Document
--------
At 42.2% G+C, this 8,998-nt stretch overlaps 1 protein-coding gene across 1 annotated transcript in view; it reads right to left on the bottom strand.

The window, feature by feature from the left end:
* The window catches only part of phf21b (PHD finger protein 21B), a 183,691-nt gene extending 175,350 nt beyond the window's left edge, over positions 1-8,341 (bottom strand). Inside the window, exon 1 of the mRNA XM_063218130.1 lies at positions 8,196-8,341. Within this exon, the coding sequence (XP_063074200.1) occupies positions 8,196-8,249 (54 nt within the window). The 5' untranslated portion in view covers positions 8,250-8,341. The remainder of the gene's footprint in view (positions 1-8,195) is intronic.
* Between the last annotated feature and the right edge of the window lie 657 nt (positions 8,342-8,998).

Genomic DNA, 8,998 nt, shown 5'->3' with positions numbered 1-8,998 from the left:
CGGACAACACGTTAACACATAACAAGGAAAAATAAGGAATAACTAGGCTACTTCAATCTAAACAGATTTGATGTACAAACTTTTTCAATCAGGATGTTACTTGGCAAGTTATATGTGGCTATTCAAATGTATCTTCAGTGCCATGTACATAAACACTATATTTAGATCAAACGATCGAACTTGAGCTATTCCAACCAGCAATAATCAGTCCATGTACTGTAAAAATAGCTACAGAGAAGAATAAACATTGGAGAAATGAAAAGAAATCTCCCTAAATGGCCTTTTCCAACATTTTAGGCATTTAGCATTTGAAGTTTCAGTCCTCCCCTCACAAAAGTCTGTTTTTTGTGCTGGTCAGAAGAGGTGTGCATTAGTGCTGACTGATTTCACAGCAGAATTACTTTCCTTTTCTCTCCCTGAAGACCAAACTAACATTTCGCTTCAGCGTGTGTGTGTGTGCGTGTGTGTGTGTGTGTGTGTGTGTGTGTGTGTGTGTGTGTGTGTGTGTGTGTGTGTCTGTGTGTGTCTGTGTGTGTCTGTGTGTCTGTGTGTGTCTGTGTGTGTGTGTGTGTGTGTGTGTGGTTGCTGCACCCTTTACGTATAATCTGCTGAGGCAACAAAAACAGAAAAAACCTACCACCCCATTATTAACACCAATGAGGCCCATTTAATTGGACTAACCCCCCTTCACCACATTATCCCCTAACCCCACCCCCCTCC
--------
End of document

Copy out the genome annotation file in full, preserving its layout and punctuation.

At 42.2% G+C, this 8,998-nt stretch overlaps 1 protein-coding gene across 1 annotated transcript in view; it reads right to left on the bottom strand.

The window, feature by feature from the left end:
* The window catches only part of phf21b (PHD finger protein 21B), a 183,691-nt gene extending 175,350 nt beyond the window's left edge, over positions 1-8,341 (bottom strand). Inside the window, exon 1 of the mRNA XM_063218130.1 lies at positions 8,196-8,341. Within this exon, the coding sequence (XP_063074200.1) occupies positions 8,196-8,249 (54 nt within the window). The 5' untranslated portion in view covers positions 8,250-8,341. The remainder of the gene's footprint in view (positions 1-8,195) is intronic.
* Between the last annotated feature and the right edge of the window lie 657 nt (positions 8,342-8,998).

Genomic DNA, 8,998 nt, shown 5'->3' with positions numbered 1-8,998 from the left:
CGGACAACACGTTAACACATAACAAGGAAAAATAAGGAATAACTAGGCTACTTCAATCTAAACAGATTTGATGTACAAACTTTTTCAATCAGGATGTTACTTGGCAAGTTATATGTGGCTATTCAAATGTATCTTCAGTGCCATGTACATAAACACTATATTTAGATCAAACGATCGAACTTGAGCTATTCCAACCAGCAATAATCAGTCCATGTACTGTAAAAATAGCTACAGAGAAGAATAAACATTGGAGAAATGAAAAGAAATCTCCCTAAATGGCCTTTTCCAACATTTTAGGCATTTAGCATTTGAAGTTTCAGTCCTCCCCTCACAAAAGTCTGTTTTTTGTGCTGGTCAGAAGAGGTGTGCATTAGTGCTGACTGATTTCACAGCAGAATTACTTTCCTTTTCTCTCCCTGAAGACCAAACTAACATTTCGCTTCAGCGTGTGTGTGTGTGCGTGTGTGTGTGTGTGTGTGTGTGTGTGTGTGTGTGTGTGTGTGTGTGTGTGTGTGTCTGTGTGTGTCTGTGTGTGTCTGTGTGTCTGTGTGTGTCTGTGTGTGTGTGTGTGTGTGTGTGTGGTTGCTGCACCCTTTACGTATAATCTGCTGAGGCAACAAAAACAGAAAAAACCTACCACCCCATTATTAACACCAATGAGGCCCATTTAATTGGACTAACCCCCCTTCACCACATTATCCCCTAACCCCACCCCCCTCC